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Bill Rosendahl, Unplugged in Del Rey

9:12 AM PDT on March 27, 2009

3_27_09_rosendahl.jpgPhoto:UWEC

Last night, Westside Councilman Bill Rosendahl held a forum for residents of Del Rey to discuss their traffic concerns with officials with Caltrans and LADOT.  At first, I wondered why it was called a "traffic" and not "transportation" forum, but I soon learned why as the only question that wasn't about moving cars or widenings was from a gentleman complaining about planted medians.

However, the forum also provided a chance to observe the presumed-future-Transportation Committee Chair on his home turf, without being surrounded by other Councilmembers or the pretenses of City Hall.  And, he was pretty much the same guy that I've gotten to know from countless trips to City Hall and various other community hearings.  He pushed his favorite transit projects, both bus and rail, and bemoaned the role of city and state politics.  In typical Rosendahl fashion, he even turned the disappointment of not being appointed to the Metro Board into a positive...he's not going to owe the Mayor anything as Transportation Committee Chair.

So why is there so much car congestion on the Westside?  Rosendahl blamed the planners of the 1970's and 1980's for not building the transit projects that are now being plannned.

Rosendahl pushed four major transit projects as the best way to "fix" Del Rey traffic disaster, even as the community asked more and more questions about fixing bottlenecks.  The Councilman was more than receptive to relieving bottlnecks, but when discussing his own transportation plan stuck to what are probably old favorites to Streetsblog readers: a Green Line Extension to LAX, a completed Subway to the Sea, an Expo Line that reaches Santa Monica and a Rapid Bus Line for Venice.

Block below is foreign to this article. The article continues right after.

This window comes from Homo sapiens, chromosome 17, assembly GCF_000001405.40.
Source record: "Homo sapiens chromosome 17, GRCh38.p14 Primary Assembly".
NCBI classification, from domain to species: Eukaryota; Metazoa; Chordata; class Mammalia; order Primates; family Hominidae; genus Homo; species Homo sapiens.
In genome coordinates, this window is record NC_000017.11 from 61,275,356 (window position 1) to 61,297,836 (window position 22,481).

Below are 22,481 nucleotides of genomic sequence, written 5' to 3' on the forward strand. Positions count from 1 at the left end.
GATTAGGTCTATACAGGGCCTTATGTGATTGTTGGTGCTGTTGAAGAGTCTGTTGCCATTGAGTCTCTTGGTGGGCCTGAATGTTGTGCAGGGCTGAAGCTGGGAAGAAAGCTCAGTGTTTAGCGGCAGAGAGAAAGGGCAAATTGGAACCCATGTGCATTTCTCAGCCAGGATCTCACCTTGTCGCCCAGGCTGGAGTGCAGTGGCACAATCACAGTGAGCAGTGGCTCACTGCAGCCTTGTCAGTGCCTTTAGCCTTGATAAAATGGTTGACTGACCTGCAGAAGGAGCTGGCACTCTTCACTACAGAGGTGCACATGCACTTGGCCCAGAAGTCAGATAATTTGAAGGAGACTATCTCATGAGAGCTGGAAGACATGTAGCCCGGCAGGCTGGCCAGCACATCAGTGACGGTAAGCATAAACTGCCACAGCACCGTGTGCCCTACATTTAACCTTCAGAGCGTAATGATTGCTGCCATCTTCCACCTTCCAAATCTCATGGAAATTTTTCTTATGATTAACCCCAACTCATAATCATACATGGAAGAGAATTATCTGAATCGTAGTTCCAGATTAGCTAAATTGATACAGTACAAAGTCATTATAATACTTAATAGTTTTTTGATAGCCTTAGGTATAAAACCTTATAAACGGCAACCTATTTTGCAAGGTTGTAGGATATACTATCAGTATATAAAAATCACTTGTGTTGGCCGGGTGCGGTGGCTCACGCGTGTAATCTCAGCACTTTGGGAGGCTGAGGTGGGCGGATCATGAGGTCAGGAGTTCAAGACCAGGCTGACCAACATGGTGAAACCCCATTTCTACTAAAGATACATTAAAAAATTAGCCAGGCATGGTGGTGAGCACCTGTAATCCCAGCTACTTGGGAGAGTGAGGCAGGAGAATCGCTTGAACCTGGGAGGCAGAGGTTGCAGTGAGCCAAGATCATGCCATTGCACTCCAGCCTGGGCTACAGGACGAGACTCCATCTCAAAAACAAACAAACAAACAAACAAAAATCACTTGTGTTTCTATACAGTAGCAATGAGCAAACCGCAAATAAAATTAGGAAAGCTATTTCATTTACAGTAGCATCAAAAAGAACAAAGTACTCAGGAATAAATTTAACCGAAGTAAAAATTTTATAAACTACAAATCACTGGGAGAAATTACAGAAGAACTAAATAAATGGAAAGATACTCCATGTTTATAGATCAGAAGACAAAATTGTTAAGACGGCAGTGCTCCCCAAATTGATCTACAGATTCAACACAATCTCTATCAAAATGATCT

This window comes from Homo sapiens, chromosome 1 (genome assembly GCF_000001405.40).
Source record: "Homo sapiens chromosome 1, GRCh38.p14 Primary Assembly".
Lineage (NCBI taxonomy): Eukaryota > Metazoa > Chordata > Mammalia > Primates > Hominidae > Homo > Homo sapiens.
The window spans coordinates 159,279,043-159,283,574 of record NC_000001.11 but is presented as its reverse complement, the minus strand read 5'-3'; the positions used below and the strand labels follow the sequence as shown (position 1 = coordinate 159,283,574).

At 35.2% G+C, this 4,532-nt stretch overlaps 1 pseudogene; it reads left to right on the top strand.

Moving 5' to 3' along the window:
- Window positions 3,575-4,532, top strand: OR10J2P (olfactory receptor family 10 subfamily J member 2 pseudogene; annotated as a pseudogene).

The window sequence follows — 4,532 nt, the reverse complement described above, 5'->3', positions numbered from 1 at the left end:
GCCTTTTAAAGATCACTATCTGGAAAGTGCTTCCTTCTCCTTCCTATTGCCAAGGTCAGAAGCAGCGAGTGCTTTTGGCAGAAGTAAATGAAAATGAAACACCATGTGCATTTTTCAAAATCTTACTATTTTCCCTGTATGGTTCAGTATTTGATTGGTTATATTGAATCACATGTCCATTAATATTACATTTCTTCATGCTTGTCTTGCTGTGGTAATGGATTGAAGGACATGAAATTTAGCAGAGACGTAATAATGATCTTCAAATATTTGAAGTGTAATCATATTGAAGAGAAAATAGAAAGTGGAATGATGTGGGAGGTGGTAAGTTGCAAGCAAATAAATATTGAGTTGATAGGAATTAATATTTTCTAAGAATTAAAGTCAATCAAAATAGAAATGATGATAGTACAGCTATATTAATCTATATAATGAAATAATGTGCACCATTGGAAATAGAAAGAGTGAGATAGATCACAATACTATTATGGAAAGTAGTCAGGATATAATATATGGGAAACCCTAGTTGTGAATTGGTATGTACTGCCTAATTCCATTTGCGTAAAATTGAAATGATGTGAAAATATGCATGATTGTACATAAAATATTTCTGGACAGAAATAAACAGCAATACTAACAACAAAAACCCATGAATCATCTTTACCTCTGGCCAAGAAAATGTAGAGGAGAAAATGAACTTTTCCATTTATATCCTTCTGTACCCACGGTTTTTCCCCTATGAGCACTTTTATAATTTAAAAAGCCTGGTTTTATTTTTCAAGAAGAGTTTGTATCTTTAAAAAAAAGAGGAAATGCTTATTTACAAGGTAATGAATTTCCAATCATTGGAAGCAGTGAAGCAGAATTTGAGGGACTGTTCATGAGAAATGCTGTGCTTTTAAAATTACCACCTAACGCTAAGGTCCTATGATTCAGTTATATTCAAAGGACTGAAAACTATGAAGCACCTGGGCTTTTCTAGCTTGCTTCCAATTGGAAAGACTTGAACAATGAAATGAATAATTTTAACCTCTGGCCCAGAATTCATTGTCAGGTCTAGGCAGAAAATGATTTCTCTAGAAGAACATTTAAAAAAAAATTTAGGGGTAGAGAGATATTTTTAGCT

He also pushed the building of more affordable housing so that the people that many of those who work in the 11th District can live here.  He also argued for better senior housing so that "we don't kick people out once they turn 60."

Meanwhile, the Del Rey community is one primed for transportation reform.  While there were a lot of concerns about car travel time, there were equally as many complaints about the secondary impacts of the highways on their lives.  The chief complaint: the noise.  All hours of the day and night, highway traffic intrudes on their lives, be it the 90 or the 405, a lack of sound walls and constant traffic has made the constant noise pollution a part of their lives.  The noise is so bad that in the words of one resident, "My dog won't even go out at night."

While Caltrans seemed interested in rechecking to see if soundwalls are needed in this section, the long term issues remain for Del Rey.  What can truly be done to relieve car congestion, and what effect, if any, long-term impact will there be from eliminating bottlenecks.

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